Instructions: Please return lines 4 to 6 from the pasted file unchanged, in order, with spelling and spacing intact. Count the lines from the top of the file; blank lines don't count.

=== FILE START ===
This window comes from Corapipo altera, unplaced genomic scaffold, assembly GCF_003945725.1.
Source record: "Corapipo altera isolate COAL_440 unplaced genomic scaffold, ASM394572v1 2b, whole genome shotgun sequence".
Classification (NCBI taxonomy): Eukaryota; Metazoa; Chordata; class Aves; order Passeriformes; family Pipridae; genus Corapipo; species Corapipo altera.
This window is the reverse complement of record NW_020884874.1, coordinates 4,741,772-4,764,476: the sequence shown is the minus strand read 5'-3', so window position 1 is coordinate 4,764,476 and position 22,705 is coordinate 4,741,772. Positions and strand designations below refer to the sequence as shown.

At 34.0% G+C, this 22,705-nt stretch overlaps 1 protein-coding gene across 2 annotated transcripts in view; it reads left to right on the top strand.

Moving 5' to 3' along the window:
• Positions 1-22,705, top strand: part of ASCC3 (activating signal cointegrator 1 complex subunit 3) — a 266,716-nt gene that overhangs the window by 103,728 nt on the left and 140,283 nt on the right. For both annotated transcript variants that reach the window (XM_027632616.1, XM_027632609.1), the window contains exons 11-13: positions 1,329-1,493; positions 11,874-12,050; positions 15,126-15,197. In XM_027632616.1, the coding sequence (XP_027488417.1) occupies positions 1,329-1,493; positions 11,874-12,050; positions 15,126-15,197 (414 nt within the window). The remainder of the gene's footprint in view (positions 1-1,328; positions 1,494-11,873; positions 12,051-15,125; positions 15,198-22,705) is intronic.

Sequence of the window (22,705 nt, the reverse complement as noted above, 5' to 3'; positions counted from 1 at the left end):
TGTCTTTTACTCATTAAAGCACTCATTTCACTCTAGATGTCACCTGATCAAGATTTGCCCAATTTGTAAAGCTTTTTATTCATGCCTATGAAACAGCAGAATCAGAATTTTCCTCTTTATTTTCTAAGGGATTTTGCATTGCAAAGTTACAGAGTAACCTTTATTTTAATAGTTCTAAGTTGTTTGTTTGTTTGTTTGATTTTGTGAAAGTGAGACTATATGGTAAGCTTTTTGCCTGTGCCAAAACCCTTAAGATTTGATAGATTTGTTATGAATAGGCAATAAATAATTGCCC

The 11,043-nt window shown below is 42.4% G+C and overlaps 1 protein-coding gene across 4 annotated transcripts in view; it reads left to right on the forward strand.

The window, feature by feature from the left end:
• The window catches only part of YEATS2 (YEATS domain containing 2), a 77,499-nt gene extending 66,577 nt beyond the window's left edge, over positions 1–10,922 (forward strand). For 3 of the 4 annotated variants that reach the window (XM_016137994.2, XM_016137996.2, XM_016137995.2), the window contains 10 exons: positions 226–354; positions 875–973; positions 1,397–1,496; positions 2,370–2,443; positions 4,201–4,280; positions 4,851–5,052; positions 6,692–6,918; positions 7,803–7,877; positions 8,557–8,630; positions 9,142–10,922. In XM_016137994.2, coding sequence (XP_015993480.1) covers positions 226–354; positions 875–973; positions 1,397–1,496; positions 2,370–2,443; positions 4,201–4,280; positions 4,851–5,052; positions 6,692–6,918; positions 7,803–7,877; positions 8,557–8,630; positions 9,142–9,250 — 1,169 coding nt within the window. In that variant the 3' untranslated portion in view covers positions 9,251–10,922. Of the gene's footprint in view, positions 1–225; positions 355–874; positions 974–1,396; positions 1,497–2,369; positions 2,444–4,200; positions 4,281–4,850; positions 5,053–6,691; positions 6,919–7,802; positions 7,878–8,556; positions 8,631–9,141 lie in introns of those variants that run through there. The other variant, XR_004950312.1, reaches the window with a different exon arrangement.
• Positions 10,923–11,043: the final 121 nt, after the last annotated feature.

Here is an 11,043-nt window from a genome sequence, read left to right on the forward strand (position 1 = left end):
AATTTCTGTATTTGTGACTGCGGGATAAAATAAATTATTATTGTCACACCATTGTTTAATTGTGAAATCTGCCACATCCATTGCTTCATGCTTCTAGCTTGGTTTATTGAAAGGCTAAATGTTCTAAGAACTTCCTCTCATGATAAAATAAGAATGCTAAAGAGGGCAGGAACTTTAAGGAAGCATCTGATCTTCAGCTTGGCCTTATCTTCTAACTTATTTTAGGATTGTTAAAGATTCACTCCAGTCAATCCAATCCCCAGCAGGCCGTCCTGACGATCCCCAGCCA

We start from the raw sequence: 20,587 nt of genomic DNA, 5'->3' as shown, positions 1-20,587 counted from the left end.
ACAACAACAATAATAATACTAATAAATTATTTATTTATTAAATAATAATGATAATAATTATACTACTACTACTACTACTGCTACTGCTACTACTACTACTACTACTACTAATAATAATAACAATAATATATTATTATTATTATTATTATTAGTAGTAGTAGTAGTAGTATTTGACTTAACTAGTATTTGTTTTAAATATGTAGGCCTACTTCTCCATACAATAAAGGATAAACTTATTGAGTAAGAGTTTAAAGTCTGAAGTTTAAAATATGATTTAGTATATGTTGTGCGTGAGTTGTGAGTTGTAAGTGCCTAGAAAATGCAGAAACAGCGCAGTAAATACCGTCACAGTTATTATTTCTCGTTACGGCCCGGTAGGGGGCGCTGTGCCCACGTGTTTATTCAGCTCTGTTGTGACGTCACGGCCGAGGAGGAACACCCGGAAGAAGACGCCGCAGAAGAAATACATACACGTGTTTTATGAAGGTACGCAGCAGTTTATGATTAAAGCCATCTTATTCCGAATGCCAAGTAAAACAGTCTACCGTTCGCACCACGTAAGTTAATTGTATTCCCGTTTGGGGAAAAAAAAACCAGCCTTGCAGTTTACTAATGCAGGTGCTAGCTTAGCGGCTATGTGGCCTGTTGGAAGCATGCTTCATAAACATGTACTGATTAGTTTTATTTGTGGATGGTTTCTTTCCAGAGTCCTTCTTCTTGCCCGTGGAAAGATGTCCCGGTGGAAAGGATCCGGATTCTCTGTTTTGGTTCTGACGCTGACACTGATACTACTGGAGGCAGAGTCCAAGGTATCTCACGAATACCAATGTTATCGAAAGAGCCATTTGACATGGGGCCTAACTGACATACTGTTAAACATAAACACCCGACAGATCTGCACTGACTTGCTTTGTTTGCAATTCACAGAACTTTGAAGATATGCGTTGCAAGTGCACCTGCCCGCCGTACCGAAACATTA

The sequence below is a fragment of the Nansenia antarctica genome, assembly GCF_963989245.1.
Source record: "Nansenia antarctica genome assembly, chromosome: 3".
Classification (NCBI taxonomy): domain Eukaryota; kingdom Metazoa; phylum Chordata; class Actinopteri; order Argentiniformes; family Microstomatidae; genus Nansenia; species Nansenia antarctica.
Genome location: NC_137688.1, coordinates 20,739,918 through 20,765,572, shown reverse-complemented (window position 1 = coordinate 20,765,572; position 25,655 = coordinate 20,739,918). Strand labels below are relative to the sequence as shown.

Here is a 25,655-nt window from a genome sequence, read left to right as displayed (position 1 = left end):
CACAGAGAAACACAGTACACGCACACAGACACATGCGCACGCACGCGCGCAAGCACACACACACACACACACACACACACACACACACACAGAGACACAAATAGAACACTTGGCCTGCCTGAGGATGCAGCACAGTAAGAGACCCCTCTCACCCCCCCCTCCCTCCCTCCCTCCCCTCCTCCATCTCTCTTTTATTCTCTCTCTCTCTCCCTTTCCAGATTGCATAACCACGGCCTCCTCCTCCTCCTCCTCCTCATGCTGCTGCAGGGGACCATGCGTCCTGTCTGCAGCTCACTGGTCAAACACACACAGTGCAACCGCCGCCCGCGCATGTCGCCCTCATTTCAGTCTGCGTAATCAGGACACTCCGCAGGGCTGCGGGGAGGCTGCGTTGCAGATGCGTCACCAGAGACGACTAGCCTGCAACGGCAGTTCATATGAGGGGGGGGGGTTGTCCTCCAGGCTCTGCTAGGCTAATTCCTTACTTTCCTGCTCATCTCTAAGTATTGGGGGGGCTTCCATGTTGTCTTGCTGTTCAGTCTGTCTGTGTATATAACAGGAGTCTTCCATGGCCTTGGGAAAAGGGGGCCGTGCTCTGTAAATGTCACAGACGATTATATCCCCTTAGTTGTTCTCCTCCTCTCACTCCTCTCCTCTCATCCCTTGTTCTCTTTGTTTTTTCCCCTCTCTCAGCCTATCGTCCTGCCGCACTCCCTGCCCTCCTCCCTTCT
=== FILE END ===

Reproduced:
This window is the reverse complement of record NW_020884874.1, coordinates 4,741,772-4,764,476: the sequence shown is the minus strand read 5'-3', so window position 1 is coordinate 4,764,476 and position 22,705 is coordinate 4,741,772. Positions and strand designations below refer to the sequence as shown.

At 34.0% G+C, this 22,705-nt stretch overlaps 1 protein-coding gene across 2 annotated transcripts in view; it reads left to right on the top strand.

Moving 5' to 3' along the window: